The Student News Site of Washington International School

International Dateline

The Student News Site of Washington International School

International Dateline

The Student News Site of Washington International School

International Dateline

Being the Eldest Child


Being the eldest child is a double-edged sword. Terrific and terrible. A paradox. From taking the blame to riding shotgun, there are an infinite amount of advantages and disadvantages.

You are your parents’ guinea pig: the first trial in their human experiment. They’ve never done this before and neither have you; you struggle through it together. Your siblings, on the other hand, have it much easier. Everything they have to go through, be it school, sports, or friendships, your parents have already learned from your mistakes and their own. This goes hand in hand with strictness. Parents tend to be stricter with their eldest children, according to a study in The Economic Journal, where an experimental game was used to model parent-teenager interactions. According to the study, parents have an incentive to be stricter with their older children as this keeps them in line and may deter the younger children from misbehaving. As younger siblings become older, however, parents lose the motivation to follow through on their threats.

“Tender-hearted parents find it harder and harder to engage in ‘tough love’ since, as they have fewer young children in the house, they have less incentive to uphold reputations as disciplinarians,” says Lingxin Hao, author of the study and Professor of Sociology at Johns Hopkins University. “As a result, the theory predicts that last-born and only children, knowing that they can get away with much more than their older brothers and sisters, are, on average, more likely to engage in risky behaviors.”

You are also expected to be a role model for your younger siblings. Junior Sebastien Loko says “[his parents] just expect [him] to be more mature.” “I like to be a role model for my younger sister,” says William Raineri, another junior, “I try to be the best version of myself so that my sister can have someone to look up to; I try my hardest not to make stupid decisions.”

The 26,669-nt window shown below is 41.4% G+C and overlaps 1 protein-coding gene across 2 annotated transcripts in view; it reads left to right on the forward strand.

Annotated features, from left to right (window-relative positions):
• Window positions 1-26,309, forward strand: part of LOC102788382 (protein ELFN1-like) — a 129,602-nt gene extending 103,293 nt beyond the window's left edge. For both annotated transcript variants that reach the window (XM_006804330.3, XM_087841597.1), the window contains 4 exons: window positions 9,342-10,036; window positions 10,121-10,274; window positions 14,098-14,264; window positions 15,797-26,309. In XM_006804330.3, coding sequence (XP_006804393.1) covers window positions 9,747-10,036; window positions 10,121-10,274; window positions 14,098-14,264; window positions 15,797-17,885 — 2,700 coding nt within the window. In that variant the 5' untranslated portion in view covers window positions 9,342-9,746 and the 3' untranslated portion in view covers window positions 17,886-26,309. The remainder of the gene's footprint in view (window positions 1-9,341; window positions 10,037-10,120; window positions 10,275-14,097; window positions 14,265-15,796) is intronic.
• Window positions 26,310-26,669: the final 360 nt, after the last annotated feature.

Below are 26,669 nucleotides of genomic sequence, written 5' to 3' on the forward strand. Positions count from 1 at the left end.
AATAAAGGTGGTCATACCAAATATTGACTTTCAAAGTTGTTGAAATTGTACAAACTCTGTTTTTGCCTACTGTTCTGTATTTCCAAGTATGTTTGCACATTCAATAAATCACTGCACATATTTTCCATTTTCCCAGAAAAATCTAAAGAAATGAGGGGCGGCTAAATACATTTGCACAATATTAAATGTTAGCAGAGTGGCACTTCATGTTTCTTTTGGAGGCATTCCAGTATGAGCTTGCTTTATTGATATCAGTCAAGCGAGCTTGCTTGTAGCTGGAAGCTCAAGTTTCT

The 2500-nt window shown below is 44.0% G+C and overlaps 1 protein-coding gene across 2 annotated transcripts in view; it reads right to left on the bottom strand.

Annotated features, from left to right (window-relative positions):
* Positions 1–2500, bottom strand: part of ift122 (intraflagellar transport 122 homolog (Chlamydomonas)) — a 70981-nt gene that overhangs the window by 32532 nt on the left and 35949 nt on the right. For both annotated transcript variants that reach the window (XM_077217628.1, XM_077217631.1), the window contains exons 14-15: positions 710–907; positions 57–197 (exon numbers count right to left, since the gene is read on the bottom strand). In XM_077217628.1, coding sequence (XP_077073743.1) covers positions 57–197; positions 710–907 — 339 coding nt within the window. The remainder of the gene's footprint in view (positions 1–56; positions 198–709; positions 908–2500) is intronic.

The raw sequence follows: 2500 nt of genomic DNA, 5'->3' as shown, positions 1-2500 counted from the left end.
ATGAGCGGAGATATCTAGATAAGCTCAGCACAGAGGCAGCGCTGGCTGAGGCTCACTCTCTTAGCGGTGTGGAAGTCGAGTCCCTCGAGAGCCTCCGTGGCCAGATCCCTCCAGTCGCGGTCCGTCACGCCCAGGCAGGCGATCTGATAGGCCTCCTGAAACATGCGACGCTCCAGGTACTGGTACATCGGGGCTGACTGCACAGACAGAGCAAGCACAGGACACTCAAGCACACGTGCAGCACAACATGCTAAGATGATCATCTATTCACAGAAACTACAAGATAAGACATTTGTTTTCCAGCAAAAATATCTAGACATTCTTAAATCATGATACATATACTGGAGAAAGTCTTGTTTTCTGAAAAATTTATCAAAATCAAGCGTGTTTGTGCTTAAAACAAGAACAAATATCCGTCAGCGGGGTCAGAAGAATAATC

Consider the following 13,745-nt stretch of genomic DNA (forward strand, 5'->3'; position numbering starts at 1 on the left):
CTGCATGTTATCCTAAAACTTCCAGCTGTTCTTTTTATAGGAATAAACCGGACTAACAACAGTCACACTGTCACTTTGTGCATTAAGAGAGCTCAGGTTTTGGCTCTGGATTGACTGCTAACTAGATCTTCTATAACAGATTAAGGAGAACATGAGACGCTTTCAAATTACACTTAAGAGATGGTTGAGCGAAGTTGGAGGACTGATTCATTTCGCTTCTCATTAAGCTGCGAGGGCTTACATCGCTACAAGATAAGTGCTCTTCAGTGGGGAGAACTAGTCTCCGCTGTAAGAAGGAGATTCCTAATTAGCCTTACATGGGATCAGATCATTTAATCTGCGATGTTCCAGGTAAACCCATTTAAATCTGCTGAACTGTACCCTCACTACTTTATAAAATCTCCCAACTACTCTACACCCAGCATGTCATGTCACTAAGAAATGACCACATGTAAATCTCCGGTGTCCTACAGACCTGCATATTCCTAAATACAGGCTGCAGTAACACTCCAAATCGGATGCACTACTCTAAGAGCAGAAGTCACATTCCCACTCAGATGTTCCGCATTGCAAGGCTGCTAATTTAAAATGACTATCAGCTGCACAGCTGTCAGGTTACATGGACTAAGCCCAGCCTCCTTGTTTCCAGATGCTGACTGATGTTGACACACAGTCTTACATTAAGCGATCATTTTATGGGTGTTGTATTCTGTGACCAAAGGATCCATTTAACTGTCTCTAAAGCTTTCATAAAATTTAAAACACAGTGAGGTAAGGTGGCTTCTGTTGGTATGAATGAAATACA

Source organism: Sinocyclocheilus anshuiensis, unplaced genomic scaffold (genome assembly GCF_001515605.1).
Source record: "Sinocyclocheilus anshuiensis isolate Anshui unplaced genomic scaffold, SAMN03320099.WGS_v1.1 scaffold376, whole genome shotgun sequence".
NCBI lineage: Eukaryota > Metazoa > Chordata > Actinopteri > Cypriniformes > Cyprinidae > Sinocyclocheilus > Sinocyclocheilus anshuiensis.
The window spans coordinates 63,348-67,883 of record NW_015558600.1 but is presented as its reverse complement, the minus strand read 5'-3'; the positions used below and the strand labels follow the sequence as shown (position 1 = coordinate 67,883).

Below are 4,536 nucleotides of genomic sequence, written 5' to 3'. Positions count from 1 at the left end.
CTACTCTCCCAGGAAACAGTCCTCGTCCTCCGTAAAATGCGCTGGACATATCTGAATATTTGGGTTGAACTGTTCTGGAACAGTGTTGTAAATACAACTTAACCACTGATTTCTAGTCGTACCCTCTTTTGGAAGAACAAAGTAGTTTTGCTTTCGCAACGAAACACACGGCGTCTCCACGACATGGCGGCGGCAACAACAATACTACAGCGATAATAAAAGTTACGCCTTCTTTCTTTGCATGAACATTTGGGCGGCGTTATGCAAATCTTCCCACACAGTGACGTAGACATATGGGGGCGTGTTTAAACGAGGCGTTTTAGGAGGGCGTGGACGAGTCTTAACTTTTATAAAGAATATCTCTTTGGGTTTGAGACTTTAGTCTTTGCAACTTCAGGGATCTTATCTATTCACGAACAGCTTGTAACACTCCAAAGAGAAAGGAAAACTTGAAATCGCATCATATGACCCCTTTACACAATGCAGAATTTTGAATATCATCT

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Sometimes, you can blame your younger siblings for certain things. However, if something goes awry, your parents’ first instinct can also be to blame you, as the “responsible one”. “My mom is way more lenient on my brother, like way more,” says Stephanie Hood, who is also a junior. “She doesn’t get mad at him for things that she hates when I do. He also always rides shotgun, always.”

Riding shotgun: easily the most controversial and heavily debated topic among siblings. As older siblings, many of us think that it is our birth-given right to sit in the front seat, an unwritten rule, or even the natural hierarchy.

Younger siblings tend to sometimes get the same privileges earlier. “My younger siblings think that just because I can do something, they can do it too,” says junior Dorothy Nelson of her younger twin siblings, “I am two and a half years older than them, which means that there are some privileges I have that they are not yet entitled to. A prime example of this was me having to convince my parents to get me a phone and then my younger siblings easily getting phones just because I had gotten one.”

Matias Martina, who is also a junior, says being the eldest “is very annoying at times”. “My younger sibling has a bit of an anger management issue,” he says, “and we disagree on a lot of things.” Younger siblings revel in annoying their older siblings. “Evan makes me angry”, says junior Ella Debose of her younger brother. “He says I have a chicken nugget head. Oompa-Loompa is another insult he likes.”

Siblings are often hyper-aware of their siblings’ insecurities or ticks. “Toby is a little [expletive],” says junior Sacha Davies of one of her younger twin brothers, “Just this morning he locked me in the basement!” He knows which buttons to push to make her angry, she says, “If he’s sitting in front of me, in the front seat, for example, he’ll put the seat all the way back, or if he’s sitting behind me, he’ll step on my seatbelt.”

Siblings, in general, also make for countless memorable and funny stories. “My brother once got mad and yelled, ‘I hope you all get parasites’, over the balcony of a hotel in Florida, where we were staying with another family,” recounted Stephanie Hood, another junior, “Another time, he was so angry that he threw his iPad down the stairs.”

Her funniest memory of her brother occurred recently, she says. “The other morning, my dad woke us up an hour late, so we were all rushing to get ready. My brother accidentally broke a ceramic cookie jar that we’ve had for years that has sentimental value. He was so angry that he jumped so hard that the entire house shook, and the burglar alarm went off. Not only were we running late for school and had a broken a family heirloom strewn all over the floor, but now the burglar alarm was also going off.”

We often get mad or annoyed at them, but at the end of the day, we appreciate our siblings as there is an ingrained sense of camaraderie. “Sometimes if our parents are angry, we’ll work together to come up with a story that makes us not get in trouble. Sometimes, but rarely, we’ll lie for the other one, so that they don’t get in trouble,” says Stephanie Hood.

By Ainhoa Petri-Hidalgo

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